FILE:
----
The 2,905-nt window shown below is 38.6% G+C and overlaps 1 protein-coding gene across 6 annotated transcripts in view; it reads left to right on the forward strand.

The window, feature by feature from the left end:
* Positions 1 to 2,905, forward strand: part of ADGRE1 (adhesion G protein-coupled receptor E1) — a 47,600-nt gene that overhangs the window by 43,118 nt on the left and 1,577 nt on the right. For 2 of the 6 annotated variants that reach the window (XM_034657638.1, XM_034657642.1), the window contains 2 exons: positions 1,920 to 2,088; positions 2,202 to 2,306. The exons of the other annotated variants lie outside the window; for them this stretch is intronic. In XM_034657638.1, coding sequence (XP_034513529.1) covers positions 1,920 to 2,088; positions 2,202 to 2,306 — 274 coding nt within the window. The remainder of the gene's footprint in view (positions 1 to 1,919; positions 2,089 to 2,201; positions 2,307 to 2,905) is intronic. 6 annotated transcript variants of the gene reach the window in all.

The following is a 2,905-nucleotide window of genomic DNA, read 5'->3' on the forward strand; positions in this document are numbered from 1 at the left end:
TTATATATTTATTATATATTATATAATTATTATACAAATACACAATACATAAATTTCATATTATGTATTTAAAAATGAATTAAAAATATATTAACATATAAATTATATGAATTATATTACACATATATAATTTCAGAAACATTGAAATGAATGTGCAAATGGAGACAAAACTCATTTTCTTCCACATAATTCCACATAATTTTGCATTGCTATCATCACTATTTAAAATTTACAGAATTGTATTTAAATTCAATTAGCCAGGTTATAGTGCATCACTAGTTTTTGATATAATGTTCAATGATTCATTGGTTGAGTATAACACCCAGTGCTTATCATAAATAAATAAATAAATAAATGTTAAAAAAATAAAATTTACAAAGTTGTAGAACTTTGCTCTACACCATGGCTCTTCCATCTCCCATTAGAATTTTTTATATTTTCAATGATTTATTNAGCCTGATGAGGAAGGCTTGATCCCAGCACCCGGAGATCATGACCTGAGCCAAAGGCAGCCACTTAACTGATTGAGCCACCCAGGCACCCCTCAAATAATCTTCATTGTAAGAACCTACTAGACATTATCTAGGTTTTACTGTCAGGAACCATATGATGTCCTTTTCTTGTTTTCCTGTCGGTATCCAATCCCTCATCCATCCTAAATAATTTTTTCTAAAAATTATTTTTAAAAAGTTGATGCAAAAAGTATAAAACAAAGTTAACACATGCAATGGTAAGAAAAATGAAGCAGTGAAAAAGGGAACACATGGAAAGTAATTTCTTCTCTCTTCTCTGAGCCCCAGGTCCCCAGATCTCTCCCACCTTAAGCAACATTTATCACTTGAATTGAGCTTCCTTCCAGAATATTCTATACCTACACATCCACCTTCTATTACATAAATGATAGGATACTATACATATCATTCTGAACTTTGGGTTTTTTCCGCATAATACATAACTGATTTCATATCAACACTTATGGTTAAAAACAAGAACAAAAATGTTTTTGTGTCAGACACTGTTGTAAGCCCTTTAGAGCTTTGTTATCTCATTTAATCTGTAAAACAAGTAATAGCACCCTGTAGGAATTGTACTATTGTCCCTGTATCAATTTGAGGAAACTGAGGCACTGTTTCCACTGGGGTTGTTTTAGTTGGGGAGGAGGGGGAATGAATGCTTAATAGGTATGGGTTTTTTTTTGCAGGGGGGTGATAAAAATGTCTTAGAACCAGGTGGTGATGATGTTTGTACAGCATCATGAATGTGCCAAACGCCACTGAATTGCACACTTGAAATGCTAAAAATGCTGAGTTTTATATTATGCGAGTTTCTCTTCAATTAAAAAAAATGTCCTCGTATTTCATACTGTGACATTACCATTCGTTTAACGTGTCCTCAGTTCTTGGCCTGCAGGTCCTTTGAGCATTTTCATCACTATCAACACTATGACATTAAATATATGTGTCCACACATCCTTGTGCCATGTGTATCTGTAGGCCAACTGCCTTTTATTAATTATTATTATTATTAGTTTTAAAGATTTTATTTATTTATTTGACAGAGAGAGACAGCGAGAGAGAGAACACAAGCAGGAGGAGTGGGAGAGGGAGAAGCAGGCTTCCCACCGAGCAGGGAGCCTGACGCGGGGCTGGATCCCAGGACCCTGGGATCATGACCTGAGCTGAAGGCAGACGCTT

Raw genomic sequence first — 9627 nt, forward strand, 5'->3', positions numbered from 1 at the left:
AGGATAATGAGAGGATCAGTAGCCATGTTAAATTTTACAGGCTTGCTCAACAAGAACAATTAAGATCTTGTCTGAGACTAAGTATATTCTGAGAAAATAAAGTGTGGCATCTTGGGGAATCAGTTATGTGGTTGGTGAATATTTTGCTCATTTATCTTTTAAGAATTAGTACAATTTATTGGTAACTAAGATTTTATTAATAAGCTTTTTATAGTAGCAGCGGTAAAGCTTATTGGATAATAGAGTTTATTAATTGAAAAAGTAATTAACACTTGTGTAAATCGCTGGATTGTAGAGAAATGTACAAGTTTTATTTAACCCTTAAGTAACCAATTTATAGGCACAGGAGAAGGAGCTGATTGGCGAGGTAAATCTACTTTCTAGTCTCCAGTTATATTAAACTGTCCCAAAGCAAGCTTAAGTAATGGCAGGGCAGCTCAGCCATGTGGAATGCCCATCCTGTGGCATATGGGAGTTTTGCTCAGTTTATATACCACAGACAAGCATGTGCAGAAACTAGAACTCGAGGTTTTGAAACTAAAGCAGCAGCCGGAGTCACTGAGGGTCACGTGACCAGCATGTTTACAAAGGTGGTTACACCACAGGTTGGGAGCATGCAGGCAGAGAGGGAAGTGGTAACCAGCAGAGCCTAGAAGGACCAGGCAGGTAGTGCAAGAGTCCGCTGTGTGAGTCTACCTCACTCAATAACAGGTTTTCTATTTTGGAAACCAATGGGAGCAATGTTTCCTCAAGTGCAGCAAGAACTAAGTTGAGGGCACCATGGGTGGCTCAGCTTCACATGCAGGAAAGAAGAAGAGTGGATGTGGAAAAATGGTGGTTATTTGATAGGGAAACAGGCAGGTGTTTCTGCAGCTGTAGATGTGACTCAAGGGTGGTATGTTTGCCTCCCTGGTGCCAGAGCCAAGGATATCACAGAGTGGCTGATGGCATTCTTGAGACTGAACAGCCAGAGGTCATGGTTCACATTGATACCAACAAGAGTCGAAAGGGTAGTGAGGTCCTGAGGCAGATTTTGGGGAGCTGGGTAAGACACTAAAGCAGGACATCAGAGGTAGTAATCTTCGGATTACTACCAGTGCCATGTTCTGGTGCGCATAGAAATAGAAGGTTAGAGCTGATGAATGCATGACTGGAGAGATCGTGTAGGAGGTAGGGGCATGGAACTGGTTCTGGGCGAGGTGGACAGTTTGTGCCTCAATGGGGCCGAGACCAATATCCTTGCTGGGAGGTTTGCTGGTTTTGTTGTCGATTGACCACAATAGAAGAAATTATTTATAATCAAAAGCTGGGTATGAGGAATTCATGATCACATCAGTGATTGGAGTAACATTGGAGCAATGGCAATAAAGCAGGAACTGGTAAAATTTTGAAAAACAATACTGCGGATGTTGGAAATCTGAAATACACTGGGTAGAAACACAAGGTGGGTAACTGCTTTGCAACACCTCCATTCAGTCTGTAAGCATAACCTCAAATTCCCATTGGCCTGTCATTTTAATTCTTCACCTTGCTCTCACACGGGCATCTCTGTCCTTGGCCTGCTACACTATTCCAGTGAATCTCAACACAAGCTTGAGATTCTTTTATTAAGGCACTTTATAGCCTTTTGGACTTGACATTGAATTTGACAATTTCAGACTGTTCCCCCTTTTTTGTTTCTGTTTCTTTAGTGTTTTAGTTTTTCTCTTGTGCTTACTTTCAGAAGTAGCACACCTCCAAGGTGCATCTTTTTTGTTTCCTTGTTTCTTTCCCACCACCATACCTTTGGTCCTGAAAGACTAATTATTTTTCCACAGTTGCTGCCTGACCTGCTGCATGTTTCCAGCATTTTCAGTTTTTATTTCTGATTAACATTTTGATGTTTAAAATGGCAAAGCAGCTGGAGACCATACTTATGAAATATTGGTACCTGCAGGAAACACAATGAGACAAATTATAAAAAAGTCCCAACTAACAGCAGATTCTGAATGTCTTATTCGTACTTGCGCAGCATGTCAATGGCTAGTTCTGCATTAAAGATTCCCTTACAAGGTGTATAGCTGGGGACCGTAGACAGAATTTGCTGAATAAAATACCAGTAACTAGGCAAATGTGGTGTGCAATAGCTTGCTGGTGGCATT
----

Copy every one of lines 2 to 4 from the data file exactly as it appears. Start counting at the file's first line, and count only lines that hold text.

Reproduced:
The window, feature by feature from the left end:
* Positions 1 to 2,905, forward strand: part of ADGRE1 (adhesion G protein-coupled receptor E1) — a 47,600-nt gene that overhangs the window by 43,118 nt on the left and 1,577 nt on the right. For 2 of the 6 annotated variants that reach the window (XM_034657638.1, XM_034657642.1), the window contains 2 exons: positions 1,920 to 2,088; positions 2,202 to 2,306. The exons of the other annotated variants lie outside the window; for them this stretch is intronic. In XM_034657638.1, coding sequence (XP_034513529.1) covers positions 1,920 to 2,088; positions 2,202 to 2,306 — 274 coding nt within the window. The remainder of the gene's footprint in view (positions 1 to 1,919; positions 2,089 to 2,201; positions 2,307 to 2,905) is intronic. 6 annotated transcript variants of the gene reach the window in all.

The following is a 2,905-nucleotide window of genomic DNA, read 5'->3' on the forward strand; positions in this document are numbered from 1 at the left end: